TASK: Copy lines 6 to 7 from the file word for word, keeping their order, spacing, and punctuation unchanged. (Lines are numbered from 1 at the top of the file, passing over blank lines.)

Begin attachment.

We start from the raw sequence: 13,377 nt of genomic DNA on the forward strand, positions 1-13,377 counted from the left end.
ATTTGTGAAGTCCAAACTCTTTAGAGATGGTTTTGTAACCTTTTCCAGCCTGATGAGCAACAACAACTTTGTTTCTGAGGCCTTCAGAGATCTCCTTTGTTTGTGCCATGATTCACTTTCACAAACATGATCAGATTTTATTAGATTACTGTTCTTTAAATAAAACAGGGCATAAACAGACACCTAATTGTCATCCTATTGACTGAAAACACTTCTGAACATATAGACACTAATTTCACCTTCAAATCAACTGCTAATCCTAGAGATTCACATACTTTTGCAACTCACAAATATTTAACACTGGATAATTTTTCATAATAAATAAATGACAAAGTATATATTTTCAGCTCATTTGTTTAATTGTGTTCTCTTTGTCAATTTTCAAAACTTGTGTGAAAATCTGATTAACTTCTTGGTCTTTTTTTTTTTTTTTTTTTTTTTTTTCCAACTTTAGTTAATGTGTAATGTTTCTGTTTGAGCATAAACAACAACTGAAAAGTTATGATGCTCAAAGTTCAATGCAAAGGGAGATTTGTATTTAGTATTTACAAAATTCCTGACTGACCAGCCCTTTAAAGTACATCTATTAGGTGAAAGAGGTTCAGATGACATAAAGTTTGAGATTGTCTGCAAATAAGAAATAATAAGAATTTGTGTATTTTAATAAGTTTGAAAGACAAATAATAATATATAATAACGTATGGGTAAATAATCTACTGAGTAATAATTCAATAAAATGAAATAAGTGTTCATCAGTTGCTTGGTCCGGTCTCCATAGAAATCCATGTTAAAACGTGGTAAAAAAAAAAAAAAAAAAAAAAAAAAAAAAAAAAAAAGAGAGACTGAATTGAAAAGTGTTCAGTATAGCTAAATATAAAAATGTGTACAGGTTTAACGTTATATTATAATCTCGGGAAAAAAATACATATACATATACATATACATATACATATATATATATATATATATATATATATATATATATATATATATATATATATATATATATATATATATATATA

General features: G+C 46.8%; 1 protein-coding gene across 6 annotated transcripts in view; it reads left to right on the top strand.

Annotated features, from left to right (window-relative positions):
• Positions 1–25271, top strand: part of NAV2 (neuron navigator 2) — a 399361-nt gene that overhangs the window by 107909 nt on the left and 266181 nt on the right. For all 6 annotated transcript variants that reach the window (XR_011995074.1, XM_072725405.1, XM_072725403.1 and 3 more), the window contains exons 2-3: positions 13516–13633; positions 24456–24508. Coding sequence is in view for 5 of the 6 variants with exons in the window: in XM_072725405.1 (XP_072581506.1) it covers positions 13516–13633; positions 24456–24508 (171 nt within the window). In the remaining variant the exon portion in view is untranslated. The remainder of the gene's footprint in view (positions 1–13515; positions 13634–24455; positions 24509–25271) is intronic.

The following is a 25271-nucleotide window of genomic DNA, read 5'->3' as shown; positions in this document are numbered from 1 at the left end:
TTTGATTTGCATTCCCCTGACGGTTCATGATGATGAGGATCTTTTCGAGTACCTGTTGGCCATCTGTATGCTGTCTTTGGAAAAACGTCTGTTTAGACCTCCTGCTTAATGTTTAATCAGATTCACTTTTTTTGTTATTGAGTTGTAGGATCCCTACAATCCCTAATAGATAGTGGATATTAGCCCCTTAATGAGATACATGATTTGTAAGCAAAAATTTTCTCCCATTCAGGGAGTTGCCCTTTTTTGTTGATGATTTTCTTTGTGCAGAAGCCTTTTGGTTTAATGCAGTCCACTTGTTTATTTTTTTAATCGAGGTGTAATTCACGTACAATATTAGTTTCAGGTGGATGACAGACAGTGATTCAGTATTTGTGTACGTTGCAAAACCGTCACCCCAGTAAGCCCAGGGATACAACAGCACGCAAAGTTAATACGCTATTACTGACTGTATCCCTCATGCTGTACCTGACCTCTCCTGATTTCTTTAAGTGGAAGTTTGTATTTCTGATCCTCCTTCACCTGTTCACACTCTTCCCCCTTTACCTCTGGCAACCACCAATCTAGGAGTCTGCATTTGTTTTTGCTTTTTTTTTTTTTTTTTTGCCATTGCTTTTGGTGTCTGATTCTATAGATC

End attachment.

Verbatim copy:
The following is a 25271-nucleotide window of genomic DNA, read 5'->3' as shown; positions in this document are numbered from 1 at the left end:
TTTGATTTGCATTCCCCTGACGGTTCATGATGATGAGGATCTTTTCGAGTACCTGTTGGCCATCTGTATGCTGTCTTTGGAAAAACGTCTGTTTAGACCTCCTGCTTAATGTTTAATCAGATTCACTTTTTTTGTTATTGAGTTGTAGGATCCCTACAATCCCTAATAGATAGTGGATATTAGCCCCTTAATGAGATACATGATTTGTAAGCAAAAATTTTCTCCCATTCAGGGAGTTGCCCTTTTTTGTTGATGATTTTCTTTGTGCAGAAGCCTTTTGGTTTAATGCAGTCCACTTGTTTATTTTTTTAATCGAGGTGTAATTCACGTACAATATTAGTTTCAGGTGGATGACAGACAGTGATTCAGTATTTGTGTACGTTGCAAAACCGTCACCCCAGTAAGCCCAGGGATACAACAGCACGCAAAGTTAATACGCTATTACTGACTGTATCCCTCATGCTGTACCTGACCTCTCCTGATTTCTTTAAGTGGAAGTTTGTATTTCTGATCCTCCTTCACCTGTTCACACTCTTCCCCCTTTACCTCTGGCAACCACCAATCTAGGAGTCTGCATTTGTTTTTGCTTTTTTTTTTTTTTTTTTGCCATTGCTTTTGGTGTCTGATTCTATAGATC